We’re Back! In Fact, You Could Say We Navigated the Storm
After a rousing and very warm welcome by ASAP’s president and CEO, Michael Leonetti, CSAP, the 2022 ASAP Global Alliance Summit got off to a terrific start this morning in Tampa.
From the stage, Leonetti justly exulted, “Two and a half years! We made it! So let’s celebrate!”
And it certainly seemed like a righteous celebration of getting back to an in-person Summit after all this time. (Or as one participant noted referring to the truncated reality of Zoom meetings: “Everybody’s got legs!”)
The last order of business for Leonetti before handing off the mic to this morning’s plenary speaker was to announce the nominees, and then the finalists, for this year’s Alliance Excellence Awards. The latter group, who will be toasted at a reception tonight, are:
Congratulations to the finalists! And now on to business—or rather, off to sea.
“A Crazy Story”
To the pounding rhythm of the Rolling Stones’ “Gimme Shelter,” Mark Denton took the stage. He is an international sailor, yacht racer, executive coach, and creator of Navigate the Storm, from which his talk today took its name. The subtitle, “How to Get Ordinary People to Achieve the Extraordinary When the Only Way Out Is Through,” says the rest, doesn’t it? Hardly.
As Denton expressed it, “It’s kind of a crazy story. Let me take you around the world and back again.”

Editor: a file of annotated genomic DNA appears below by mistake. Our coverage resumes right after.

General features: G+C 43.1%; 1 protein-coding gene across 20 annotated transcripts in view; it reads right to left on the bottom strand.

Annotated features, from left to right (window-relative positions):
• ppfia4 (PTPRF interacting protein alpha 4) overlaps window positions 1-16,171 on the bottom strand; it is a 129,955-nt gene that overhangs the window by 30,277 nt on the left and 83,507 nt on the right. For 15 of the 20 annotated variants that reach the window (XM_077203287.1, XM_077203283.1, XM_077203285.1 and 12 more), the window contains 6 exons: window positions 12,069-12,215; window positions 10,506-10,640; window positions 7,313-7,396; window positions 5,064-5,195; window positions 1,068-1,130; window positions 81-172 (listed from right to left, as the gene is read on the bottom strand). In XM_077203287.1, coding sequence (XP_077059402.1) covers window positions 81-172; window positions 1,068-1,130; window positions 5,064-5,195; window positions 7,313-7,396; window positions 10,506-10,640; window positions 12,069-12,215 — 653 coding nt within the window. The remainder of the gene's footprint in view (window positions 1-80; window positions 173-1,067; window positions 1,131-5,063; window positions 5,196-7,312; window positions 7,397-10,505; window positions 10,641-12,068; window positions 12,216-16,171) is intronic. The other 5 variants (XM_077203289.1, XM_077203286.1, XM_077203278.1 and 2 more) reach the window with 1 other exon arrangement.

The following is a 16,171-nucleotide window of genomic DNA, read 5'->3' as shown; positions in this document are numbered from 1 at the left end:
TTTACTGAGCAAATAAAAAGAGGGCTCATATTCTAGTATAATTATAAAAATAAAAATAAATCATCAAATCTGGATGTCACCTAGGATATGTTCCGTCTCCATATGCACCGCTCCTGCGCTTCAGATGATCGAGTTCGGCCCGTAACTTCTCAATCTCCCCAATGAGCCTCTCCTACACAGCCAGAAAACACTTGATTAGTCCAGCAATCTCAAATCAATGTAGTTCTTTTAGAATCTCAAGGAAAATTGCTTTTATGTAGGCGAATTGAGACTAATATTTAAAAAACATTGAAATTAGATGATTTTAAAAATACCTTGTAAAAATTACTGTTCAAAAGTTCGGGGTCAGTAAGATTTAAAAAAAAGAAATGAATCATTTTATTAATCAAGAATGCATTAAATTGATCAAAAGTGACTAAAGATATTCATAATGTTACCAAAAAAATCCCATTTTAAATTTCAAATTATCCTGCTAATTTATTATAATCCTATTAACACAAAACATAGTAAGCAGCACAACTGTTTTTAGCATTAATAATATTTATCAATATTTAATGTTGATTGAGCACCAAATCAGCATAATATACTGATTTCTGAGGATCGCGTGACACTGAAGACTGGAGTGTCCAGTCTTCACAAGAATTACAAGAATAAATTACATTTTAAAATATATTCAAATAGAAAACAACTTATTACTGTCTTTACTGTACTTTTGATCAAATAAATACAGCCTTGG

Denton’s presentation concerned the BT Global Challenge, a grueling yacht race involving 12 teams, over 10 months, covering 32,000 miles in seven legs of varying lengths up to six weeks on the ocean at a time, sailing 24/7 “the wrong way around the world”—i.e., against the direction the Earth spins—under some of “the worst conditions known to man.”
It involves identical yachts with identical budgets and professional skippers like Denton, but the crews are 17 “rank amateurs” ages 18 to 60, no experience necessary, each of whom paid £50,000 for the privilege, 70 percent of whom had never sailed before. “A real slice of life,” as Denton put it, and he wasn’t kidding: his crew included a nurse, a retired CEO, a veterinary surgeon, a publican, a risk manager, and a mechanical engineer, among others.
And unlike alliance executives building their teams, he had no choice of his crew but was simply handed a list three weeks before the start of the race: “You can’t hire anyone, you can’t fire anyone. You have to work with what you’ve got.”
Denton began by finding out why people were going on this insane voyage, what was in it for them. What was their motivation? Some were very competitive and wanted to win; others didn’t care but wanted the experience. One woman said, “I’m just trying to find a husband.”
“We’re delivering people’s dreams for them,” Denton said. “That said, we’re in a race. We wanted to be on the podium.”
That was the goal: to finish first, second, or third. Vision, goals, and values: the latter became Safe, Happy, and Fast (more on that later).